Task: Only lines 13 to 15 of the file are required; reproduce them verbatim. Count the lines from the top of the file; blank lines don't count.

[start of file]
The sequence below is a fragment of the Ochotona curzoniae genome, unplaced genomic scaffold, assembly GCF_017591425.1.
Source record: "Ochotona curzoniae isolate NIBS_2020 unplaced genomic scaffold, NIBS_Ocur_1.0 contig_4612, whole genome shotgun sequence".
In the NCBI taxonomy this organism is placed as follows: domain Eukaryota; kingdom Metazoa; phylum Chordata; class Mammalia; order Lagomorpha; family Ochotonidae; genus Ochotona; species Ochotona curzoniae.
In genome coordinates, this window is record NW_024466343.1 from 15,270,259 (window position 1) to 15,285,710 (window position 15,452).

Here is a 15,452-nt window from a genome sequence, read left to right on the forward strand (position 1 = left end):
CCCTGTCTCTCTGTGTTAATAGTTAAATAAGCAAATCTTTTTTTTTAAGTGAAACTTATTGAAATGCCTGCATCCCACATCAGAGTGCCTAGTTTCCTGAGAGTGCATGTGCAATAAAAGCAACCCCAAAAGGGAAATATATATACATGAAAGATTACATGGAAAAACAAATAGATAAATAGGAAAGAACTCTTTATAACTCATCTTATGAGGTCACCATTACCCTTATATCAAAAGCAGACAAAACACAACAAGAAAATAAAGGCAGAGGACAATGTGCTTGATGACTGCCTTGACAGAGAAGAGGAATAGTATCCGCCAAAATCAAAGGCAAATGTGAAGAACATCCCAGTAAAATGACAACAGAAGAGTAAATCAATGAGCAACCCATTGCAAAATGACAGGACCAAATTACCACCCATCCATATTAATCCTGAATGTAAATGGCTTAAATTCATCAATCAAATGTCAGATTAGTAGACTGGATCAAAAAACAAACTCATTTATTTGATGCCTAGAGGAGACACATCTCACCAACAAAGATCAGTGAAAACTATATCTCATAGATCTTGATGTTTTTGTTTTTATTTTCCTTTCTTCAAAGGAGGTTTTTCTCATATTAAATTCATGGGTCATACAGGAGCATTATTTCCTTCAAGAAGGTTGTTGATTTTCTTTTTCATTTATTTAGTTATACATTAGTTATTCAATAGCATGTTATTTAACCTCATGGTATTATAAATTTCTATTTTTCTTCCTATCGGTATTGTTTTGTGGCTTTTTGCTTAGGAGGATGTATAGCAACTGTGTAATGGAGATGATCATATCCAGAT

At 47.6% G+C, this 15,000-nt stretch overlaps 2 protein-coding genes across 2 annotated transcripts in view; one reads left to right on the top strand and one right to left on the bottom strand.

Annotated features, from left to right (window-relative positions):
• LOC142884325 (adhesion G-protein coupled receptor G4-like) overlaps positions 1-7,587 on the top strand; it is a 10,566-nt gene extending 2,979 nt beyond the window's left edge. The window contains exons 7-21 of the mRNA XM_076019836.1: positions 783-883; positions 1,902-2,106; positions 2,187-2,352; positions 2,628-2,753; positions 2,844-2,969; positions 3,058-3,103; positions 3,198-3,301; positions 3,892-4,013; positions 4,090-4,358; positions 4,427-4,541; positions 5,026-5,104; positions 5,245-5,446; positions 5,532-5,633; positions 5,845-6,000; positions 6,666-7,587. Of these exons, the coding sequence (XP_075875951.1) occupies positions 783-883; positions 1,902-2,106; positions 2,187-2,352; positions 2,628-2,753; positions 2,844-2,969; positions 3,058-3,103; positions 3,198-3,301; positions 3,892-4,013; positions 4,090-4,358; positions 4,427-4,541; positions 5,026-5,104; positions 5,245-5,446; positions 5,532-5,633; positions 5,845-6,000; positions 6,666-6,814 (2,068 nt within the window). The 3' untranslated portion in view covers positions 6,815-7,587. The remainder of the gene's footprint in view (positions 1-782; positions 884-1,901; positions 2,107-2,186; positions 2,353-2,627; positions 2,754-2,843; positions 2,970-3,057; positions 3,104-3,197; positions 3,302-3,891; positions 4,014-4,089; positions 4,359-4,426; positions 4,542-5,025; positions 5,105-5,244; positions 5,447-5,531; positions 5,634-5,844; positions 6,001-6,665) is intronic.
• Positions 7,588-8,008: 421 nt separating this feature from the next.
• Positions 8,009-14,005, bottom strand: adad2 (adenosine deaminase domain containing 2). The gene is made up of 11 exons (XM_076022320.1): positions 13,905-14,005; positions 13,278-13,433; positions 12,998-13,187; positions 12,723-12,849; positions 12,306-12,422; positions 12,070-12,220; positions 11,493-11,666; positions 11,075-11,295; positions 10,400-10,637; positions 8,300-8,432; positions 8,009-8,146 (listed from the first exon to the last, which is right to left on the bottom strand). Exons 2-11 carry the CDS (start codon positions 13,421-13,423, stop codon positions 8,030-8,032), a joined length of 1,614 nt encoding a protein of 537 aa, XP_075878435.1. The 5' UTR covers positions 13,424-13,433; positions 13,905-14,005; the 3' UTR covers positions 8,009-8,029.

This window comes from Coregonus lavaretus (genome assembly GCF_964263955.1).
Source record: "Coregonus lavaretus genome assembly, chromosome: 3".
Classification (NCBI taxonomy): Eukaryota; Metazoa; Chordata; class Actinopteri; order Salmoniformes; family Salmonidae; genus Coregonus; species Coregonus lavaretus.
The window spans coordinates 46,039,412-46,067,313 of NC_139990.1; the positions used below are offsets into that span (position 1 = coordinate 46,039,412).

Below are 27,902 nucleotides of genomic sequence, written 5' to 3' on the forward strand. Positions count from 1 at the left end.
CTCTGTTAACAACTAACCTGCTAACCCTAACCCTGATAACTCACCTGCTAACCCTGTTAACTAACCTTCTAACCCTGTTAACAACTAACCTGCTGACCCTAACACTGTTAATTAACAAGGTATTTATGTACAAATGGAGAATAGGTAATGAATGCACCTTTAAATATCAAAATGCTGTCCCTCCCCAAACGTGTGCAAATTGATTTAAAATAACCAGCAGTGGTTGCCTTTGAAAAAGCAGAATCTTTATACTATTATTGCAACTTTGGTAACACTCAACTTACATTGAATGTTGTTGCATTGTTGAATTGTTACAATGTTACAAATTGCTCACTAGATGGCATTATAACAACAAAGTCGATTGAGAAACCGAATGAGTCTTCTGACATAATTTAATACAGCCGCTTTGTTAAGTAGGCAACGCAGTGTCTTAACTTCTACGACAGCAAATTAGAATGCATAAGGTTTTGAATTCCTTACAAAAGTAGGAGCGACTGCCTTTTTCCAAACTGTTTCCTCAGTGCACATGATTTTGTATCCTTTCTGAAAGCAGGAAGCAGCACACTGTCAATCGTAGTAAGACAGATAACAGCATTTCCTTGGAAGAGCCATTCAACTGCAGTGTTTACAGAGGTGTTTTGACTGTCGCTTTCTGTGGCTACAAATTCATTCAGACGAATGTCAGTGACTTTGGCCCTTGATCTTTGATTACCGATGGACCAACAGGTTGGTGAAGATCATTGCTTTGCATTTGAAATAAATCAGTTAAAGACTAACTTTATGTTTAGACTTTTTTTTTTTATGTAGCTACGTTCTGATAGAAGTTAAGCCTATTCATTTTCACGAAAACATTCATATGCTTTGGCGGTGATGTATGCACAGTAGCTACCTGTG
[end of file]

Source record: "Coregonus lavaretus genome assembly, chromosome: 3".
Classification (NCBI taxonomy): Eukaryota; Metazoa; Chordata; class Actinopteri; order Salmoniformes; family Salmonidae; genus Coregonus; species Coregonus lavaretus.
The window spans coordinates 46,039,412-46,067,313 of NC_139990.1; the positions used below are offsets into that span (position 1 = coordinate 46,039,412).